Coronavirus disease 2019 (COVID-19) has not affected Florida as much as previously thought; despite emergency use authorization, remdesivir distribution is confusing many; a CDC report meant to provide guidance on reopening the country will apparently not be released.
Numbers coming out of the Sunshine State show Florida is staying ahead of the coronavirus disease 2019 (COVID-19) pandemic, reports The Hill. With just 3.9% of COVID-19 cases (1471 of 37,439) resulting in death, the state ranks eighth in confirmed cases of the disease even though it has the third-largest population in the nation. Experts credit local governments who issued stay-at-home orders prior to Governor Ron DeSantis’ statewide lockdown, as well as the elderly population who self-quarantined from the start. Even as the state enters phase 1 of its reopening, testing will continue to expand, with pharmacies now being allowed to administer tests and blood donations being randomly sampled for antibodies.
Last week, the FDA issued an emergency use declaration for remdesivir to treat patients with COVID-19, but why certain hospitals were picked to receive it and others passed over concerns many, STAT News notes. Many physicians and medical professionals complain about a lack of consensus surrounding the criteria needed to qualify to receive the drug while those who are set to receive it express concern there won’t be enough for their patients or nearby hospitals and medical centers. Originally developed by Gilead Sciences to treat the Ebola virus, the drug is still considered investigational and is not approved or licensed for use in any country. The supply being used to treat patients with COVID-19 is limited, coming from what is not needed for clinical research.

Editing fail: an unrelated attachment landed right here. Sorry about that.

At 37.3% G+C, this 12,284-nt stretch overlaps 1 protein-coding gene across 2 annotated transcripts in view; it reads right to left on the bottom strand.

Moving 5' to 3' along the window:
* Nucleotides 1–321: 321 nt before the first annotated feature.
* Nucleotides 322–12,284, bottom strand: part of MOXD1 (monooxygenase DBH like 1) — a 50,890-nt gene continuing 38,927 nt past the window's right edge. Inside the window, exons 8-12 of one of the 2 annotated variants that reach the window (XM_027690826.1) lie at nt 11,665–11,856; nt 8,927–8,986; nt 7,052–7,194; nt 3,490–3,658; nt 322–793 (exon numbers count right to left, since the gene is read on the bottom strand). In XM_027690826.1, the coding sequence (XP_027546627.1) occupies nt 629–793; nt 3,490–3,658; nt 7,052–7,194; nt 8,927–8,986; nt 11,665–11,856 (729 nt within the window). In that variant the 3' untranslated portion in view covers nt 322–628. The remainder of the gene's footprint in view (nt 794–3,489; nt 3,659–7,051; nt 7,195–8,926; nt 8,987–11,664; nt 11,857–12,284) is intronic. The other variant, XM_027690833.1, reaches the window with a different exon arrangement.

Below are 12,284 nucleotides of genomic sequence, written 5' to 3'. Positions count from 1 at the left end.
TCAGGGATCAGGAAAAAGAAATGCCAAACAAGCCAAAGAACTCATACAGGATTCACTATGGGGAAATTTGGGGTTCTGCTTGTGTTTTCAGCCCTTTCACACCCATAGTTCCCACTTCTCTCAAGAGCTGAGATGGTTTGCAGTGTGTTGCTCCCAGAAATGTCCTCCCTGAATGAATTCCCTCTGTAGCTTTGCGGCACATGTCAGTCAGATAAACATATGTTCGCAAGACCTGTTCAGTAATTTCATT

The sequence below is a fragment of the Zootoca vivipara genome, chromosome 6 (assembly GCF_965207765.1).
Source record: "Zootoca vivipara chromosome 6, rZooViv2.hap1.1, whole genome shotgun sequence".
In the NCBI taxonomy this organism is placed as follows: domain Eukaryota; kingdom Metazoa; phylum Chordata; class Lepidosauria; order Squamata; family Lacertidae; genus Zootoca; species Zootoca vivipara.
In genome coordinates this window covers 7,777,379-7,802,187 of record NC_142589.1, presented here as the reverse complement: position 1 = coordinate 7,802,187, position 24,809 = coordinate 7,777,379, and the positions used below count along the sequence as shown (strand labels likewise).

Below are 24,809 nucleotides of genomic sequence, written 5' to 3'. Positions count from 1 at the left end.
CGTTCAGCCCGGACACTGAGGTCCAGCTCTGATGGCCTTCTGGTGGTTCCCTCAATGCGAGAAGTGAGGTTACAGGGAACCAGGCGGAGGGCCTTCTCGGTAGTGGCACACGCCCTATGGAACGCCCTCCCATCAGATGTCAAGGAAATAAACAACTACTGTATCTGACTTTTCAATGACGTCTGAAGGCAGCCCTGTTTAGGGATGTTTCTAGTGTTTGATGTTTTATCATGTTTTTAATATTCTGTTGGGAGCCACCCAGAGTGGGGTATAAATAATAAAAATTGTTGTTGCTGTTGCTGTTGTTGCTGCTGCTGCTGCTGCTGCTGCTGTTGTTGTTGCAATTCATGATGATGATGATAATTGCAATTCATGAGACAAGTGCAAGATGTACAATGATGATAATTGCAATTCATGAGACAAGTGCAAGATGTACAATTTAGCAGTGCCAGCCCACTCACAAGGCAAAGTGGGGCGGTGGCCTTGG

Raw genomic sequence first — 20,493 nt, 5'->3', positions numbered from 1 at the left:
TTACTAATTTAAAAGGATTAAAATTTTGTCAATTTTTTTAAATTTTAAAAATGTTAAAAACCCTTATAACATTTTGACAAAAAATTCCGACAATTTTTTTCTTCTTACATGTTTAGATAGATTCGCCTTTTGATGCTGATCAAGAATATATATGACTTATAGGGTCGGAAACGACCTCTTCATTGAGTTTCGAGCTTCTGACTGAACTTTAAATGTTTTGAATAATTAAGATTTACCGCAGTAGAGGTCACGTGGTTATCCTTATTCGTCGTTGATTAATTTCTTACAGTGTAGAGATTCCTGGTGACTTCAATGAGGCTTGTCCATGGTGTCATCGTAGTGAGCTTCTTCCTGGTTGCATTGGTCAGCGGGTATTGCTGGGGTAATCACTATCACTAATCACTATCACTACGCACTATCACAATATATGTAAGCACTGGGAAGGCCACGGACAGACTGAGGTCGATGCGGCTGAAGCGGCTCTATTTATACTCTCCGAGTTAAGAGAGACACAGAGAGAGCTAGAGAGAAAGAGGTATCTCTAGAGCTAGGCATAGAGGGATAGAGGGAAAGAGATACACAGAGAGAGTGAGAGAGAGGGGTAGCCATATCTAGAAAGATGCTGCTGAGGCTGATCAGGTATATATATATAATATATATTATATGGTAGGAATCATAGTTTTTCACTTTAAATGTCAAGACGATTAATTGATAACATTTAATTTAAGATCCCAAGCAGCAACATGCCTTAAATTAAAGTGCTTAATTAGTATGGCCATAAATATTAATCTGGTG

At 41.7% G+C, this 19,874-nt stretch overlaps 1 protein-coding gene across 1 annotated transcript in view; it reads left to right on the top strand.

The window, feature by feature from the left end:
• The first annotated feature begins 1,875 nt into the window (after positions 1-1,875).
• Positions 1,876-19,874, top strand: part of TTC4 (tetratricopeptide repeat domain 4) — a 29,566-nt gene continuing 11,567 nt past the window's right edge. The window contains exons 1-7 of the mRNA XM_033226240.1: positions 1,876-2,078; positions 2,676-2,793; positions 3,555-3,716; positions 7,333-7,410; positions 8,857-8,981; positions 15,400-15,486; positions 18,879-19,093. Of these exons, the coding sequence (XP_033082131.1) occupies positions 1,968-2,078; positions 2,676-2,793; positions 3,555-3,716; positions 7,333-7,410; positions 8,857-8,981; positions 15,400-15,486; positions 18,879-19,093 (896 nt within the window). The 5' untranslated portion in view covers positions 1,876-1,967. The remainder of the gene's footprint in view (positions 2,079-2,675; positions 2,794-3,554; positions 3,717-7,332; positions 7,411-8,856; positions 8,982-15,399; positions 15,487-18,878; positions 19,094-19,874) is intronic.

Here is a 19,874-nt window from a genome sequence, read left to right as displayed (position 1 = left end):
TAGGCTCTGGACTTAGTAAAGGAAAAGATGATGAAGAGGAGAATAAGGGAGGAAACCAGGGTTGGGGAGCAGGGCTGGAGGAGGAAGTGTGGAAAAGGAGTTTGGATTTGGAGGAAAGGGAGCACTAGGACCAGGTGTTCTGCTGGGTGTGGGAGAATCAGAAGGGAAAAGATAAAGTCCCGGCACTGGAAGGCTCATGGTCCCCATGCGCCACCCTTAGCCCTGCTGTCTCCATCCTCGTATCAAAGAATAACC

With some states slowly starting to try and return to business as usual, the CDC’s “Guidance for Implementing the Opening Up America Again Framework” will not be available to help guide their decisions, The Associated Press says. Meant to assist businesses, faith leaders, child care providers and educators, among many others, the 17-page document was originally slated for release on Friday, May 1. The report quoted someone close to the the coronavirus task force saying that CDC leadership had not cleared the release of the guidance, which is not mandatory. This news comes as President Donald Trump has deferred to letting states decide when they want to reopen, while those same states are seeking science-backed guidance to help them make the most informed decisions on doing so.